Police release images of 10 wanted suspects over Wembley violence


Hunt for the Wembley thugs: Police release images of 10 suspects who are wanted for violence and disorder in London before Euro 2020 final

  • Images of ten thugs from Wembley and Central London found by detectives
  • They scoured hundreds of hours of CCTV and police bodycam footage
  • Police say they will bring those responsible for scenes of violence to justice
  • Met has come in for stinging criticism over its handling of event last Sunday

Police tonight released photographs of ten thugs wanted in connection with the violence that marred the Euro 2020 final at Wembley.

The images from the stadium and Central London were found by detectives after they scoured hundreds of hours of CCTV and police bodycam footage.

The Metropolitan Police, which has come in for stinging criticism over its handling of the event last Sunday, said it will bring those responsible for shocking scenes of violence to justice. 

It comes as it emerged that two Wembley stewards have been arrested for allegedly trying to sell passes to the Euro final for £4,500.

The passes were touted along with matching high-visibility jackets and wristbands on a Facebook site titled UEFA Face Value Tickets Swap and Sell, according to The Sun. 

One of the men wanted by the Metropolitan Police in connection with the Euro 2020 violence

This man is wanted in connection with violence and disorder during the final on Sunday

This man is wanted in connection with violence and disorder during the final on Sunday

Another man wanted by the Metropolitan Police of a man wanted in connection with violence

Another man wanted by the Metropolitan Police of a man wanted in connection with violence

The Metropolitan Police issued this photograph of a man wanted in connection with the scenes

The Metropolitan Police issued this photograph of a man wanted in connection with the scenes

This man is also wanted by the Metropolitan Police in connection with the violence on Sunday

This man is also wanted by the Metropolitan Police in connection with the violence on Sunday

Detective Sergeant Matt Simpson said: ‘Following the scenes of disorder both at Wembley Stadium and in central London, we made a commitment that those responsible would face consequences.

‘Today’s action is being taken to help identify those who we think have questions to answer. If you know who they are, we urge you to get in touch as soon as possible.

‘This investigation is in its very early stages and I am in no doubt that further appeals and arrests will follow. 

‘We also continue to support police action across the UK to identify those responsible for the racist and offensive comments posted on social media.’

Up to 5,000 ticketless fans – many drunk or on drugs – may have forced their way into the final between England and Italy. 

The Metropolitan Police also issued this picture of a man wanted in connection with violence

The Metropolitan Police also issued this picture of a man wanted in connection with violence

One of the images from the stadium and Central London which have been found by detectives

One of the images from the stadium and Central London which have been found by detectives

Another man who is wanted by the Metropolitan Police in connection with the violence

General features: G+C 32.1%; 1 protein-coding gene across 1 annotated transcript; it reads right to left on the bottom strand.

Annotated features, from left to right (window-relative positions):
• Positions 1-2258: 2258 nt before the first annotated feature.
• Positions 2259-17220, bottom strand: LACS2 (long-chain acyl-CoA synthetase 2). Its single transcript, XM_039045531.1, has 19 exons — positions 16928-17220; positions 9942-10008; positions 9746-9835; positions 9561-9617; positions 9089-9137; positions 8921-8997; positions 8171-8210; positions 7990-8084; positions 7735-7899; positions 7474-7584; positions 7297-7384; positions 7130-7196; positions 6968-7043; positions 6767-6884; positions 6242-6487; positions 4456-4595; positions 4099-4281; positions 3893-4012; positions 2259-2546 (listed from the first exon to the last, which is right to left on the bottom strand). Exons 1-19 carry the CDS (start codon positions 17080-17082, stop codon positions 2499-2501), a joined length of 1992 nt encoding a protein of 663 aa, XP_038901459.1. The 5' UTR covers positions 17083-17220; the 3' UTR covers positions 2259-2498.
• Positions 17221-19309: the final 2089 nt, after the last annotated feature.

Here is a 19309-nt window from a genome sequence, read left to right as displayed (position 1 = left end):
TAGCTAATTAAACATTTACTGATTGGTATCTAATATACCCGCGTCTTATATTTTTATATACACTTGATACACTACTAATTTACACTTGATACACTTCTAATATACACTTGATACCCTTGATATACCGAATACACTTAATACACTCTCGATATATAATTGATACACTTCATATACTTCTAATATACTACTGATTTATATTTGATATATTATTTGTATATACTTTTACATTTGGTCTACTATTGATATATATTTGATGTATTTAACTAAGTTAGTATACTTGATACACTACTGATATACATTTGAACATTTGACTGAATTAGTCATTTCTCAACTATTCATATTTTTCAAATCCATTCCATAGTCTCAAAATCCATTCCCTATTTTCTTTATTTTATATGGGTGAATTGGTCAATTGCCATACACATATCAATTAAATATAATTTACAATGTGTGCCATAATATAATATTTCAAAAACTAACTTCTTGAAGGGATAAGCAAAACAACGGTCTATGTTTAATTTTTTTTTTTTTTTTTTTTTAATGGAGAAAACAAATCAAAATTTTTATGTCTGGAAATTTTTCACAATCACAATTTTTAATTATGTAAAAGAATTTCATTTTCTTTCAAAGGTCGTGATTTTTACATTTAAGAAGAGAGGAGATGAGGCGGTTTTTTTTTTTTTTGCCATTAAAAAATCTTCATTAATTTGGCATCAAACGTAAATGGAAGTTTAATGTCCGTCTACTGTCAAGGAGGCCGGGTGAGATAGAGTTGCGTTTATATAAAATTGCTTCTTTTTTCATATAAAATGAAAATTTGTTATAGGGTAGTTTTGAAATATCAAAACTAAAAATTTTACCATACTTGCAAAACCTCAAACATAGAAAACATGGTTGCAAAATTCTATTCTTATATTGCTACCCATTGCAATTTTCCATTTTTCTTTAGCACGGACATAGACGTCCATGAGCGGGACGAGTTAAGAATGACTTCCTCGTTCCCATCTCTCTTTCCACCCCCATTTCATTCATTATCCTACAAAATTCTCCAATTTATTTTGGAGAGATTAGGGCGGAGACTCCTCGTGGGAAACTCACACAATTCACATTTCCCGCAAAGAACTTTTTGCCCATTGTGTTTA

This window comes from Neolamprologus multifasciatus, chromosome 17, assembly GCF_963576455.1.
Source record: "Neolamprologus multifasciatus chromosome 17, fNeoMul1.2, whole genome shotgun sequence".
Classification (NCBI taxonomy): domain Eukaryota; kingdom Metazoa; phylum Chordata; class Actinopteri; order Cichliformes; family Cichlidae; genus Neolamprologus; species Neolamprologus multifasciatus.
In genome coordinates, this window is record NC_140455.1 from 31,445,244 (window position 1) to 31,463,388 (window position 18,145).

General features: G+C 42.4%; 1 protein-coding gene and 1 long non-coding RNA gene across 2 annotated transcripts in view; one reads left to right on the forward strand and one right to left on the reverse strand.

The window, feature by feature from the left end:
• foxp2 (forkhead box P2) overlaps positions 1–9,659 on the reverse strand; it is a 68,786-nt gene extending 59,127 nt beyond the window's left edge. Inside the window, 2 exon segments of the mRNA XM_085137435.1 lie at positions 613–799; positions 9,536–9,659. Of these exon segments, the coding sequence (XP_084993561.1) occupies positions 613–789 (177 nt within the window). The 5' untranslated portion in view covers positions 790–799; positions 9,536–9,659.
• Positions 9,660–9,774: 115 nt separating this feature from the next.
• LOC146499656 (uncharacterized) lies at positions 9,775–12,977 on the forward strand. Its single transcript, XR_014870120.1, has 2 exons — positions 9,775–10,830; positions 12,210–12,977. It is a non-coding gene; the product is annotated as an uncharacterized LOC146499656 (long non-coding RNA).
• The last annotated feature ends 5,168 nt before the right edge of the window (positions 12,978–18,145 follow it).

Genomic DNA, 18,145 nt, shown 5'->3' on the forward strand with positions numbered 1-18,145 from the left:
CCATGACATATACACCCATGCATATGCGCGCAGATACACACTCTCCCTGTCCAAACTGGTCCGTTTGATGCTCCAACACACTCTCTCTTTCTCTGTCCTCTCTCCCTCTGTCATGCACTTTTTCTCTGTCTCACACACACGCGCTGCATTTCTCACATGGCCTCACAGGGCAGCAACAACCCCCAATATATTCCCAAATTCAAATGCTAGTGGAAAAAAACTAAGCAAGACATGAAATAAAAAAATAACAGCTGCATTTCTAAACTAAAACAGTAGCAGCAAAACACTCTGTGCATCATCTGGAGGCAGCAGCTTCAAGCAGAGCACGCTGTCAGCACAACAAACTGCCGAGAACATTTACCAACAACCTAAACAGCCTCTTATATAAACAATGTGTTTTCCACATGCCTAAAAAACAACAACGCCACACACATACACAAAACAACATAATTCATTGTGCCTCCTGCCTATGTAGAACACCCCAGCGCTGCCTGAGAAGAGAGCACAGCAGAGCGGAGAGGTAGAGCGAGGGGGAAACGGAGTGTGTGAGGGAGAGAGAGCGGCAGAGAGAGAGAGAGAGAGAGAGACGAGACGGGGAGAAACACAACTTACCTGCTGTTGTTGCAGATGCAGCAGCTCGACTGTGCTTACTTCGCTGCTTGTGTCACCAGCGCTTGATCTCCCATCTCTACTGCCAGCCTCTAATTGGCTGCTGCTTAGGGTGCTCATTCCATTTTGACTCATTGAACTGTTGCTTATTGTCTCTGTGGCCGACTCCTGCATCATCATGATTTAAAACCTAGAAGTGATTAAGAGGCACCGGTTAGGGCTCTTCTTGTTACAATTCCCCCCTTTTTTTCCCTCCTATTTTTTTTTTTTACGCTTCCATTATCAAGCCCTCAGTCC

Another man who is wanted by the Metropolitan Police in connection with the violence

The Metropolitan Police also issued this picture of a man wanted in connection with violence

The Metropolitan Police also issued this picture of a man wanted in connection with violence

Another image issued by the Metropolitan Police of a man they are seeking over the violence

Another image issued by the Metropolitan Police of a man they are seeking over the violence

With capacity for England’s first major final for 55 years limited to 60,000, yobs knew there would be empty seats so deployed a series of tactics to sneak into the stadium. 

These included tailgating those with tickets through turnstiles, forcing open exit doors and disabled entrances, and bribing security guards to let them in. 

Former Met deputy assistant commissioner Andy Trotter has described the Wembley scenes as ‘a stain on our country’s reputation’.

And current deputy assistant commissioner Jane Connors said the final could have been abandoned if police had not stepped in.

Fans barge their way into Wembley Stadium on Sunday to watch the Euro 2020 final

Fans barge their way into Wembley Stadium on Sunday to watch the Euro 2020 final

Barriers were breached allowing some fans without tickets to race into Wembley on Sunday

Barriers were breached allowing some fans without tickets to race into Wembley on Sunday

A mass of England fans outside the stadium push at the barriers before kick-off on Sunday

A mass of England fans outside the stadium push at the barriers before kick-off on Sunday

The racial abuse of some England players following the match also marred its aftermath.

It prompted the Government to announce it is changing the terms of the football banning order regime to cover online racism.

Since the final, five people have been arrested over their alleged social media posts.

As of June 13, 897 football-related incidents and 264 arrests had been recorded across the country in the 24-hour period surrounding the final, according to the United Kingdom Football Policing Unit.

That took the number of football-related incidents during the tournament to 2,344, and arrests to 630. Italy won the match on penalties after a 1-1 draw.

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